Developing a veterinary certificate that meets safety standards, as defined by Russian leaders, is still a major problem. Russian media reports imply the U.S. has done little to date to address their issues. Some U.S. poultry industry people say there are still many unresolved issues on this trade dispute.
A USDA team is in Russia this week working on this issue. The U.S. has raised concerns about Russia joining the World Trade Organization due to the poultry trade problems. U.S. officials, however, seem hesitant to strain relations with Russia too much as the nation is a key oil-producing country and is supporting the U.S. war on terrorism. — Livestock Marketing Information Center
Effect Of Exchange Rates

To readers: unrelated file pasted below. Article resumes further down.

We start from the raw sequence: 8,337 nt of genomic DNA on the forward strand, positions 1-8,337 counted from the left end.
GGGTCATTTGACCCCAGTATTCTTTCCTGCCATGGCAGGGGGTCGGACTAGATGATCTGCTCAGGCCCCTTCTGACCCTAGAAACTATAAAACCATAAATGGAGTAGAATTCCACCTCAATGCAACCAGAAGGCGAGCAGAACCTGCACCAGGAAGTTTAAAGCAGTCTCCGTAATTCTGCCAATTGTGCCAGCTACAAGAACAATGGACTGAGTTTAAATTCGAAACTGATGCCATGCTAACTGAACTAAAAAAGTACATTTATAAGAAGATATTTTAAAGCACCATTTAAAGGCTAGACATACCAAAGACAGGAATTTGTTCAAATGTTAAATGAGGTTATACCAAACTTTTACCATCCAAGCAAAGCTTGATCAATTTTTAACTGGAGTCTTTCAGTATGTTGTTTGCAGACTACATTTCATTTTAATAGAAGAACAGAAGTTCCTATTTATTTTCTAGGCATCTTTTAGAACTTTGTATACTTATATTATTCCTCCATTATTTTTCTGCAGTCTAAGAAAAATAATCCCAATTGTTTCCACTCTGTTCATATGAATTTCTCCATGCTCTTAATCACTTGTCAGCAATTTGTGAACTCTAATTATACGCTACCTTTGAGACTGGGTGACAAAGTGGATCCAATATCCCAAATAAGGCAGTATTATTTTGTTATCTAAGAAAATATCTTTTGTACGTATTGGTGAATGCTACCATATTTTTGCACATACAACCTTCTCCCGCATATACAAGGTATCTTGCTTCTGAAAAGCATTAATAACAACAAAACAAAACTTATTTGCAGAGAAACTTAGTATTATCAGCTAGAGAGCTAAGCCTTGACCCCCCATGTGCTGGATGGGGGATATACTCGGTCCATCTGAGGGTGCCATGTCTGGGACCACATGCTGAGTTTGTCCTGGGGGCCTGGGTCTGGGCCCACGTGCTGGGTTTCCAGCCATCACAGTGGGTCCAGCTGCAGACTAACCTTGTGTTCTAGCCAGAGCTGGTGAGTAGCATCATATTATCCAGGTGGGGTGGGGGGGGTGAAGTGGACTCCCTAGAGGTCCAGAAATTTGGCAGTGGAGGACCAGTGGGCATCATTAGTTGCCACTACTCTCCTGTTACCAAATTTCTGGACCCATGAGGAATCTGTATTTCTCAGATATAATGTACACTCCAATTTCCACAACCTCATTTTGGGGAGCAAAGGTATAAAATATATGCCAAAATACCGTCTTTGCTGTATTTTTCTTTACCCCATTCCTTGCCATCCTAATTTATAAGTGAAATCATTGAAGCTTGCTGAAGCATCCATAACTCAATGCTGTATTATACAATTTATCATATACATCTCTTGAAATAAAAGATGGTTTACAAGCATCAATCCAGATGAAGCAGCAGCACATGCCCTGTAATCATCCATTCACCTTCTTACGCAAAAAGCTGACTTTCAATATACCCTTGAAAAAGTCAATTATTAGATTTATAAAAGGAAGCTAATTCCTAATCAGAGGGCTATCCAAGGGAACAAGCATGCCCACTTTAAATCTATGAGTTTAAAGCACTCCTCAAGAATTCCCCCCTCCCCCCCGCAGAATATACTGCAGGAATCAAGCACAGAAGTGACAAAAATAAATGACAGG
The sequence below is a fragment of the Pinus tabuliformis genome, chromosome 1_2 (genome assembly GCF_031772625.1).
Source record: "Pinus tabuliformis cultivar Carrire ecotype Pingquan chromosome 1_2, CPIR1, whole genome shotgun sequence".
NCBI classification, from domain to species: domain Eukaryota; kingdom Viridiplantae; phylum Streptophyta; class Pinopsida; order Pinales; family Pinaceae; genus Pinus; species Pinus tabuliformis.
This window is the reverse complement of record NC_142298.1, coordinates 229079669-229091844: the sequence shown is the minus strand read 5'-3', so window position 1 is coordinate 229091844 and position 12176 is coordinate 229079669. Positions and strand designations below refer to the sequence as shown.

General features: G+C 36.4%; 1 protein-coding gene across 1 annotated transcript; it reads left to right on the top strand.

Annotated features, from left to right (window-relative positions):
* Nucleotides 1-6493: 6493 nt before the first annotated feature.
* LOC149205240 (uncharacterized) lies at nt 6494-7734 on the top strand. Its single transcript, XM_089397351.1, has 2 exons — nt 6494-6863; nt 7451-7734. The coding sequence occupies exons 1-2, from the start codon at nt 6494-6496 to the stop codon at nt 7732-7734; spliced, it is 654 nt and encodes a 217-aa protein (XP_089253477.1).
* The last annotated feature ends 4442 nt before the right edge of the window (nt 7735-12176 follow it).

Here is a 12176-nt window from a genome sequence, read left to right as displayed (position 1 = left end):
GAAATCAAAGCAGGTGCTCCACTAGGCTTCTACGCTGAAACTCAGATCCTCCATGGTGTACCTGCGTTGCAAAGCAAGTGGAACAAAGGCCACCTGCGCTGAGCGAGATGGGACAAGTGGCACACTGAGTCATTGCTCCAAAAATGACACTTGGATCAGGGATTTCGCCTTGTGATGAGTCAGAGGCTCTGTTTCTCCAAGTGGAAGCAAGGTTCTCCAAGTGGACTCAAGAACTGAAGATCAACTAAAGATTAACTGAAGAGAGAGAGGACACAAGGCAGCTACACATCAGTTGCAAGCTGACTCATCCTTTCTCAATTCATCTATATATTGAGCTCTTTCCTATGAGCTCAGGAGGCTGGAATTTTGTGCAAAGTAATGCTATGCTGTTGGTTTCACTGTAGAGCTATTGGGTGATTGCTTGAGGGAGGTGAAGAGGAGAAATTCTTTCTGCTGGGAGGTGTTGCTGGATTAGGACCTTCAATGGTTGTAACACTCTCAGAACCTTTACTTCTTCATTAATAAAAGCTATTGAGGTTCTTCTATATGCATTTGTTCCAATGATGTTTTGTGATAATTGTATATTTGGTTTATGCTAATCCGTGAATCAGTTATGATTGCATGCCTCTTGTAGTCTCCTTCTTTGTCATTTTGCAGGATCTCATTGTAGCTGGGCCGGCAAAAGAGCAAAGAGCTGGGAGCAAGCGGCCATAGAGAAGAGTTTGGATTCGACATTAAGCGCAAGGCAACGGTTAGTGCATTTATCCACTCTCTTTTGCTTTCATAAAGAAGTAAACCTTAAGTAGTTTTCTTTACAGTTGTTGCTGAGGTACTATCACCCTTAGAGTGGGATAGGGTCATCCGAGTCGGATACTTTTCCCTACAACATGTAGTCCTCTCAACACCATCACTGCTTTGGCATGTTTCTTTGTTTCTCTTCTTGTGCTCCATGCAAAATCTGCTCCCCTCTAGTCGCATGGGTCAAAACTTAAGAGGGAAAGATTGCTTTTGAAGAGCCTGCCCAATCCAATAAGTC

U.S. farm exports have been shut out of key international markets and some foreign farm products are stronger competitors in our domestic marketplace due to the strong value of the U.S. dollar. That's what American Farm Bureau Federation (AFBF) president Bob Stallman recently told the Senate Banking Committee.
The comparative advantages that U.S. producers generally enjoy — abundant, fertile natural resources, access to high-quality inputs and technology, for example — are offset by the rising value of the dollar against other currencies.
“Exchange rate is the single most important determinant of the competitiveness of our exports,” says Stallman.
The overall economic health of U.S. agriculture depends on more stable exchange rates that do not overvalue the U.S. dollar.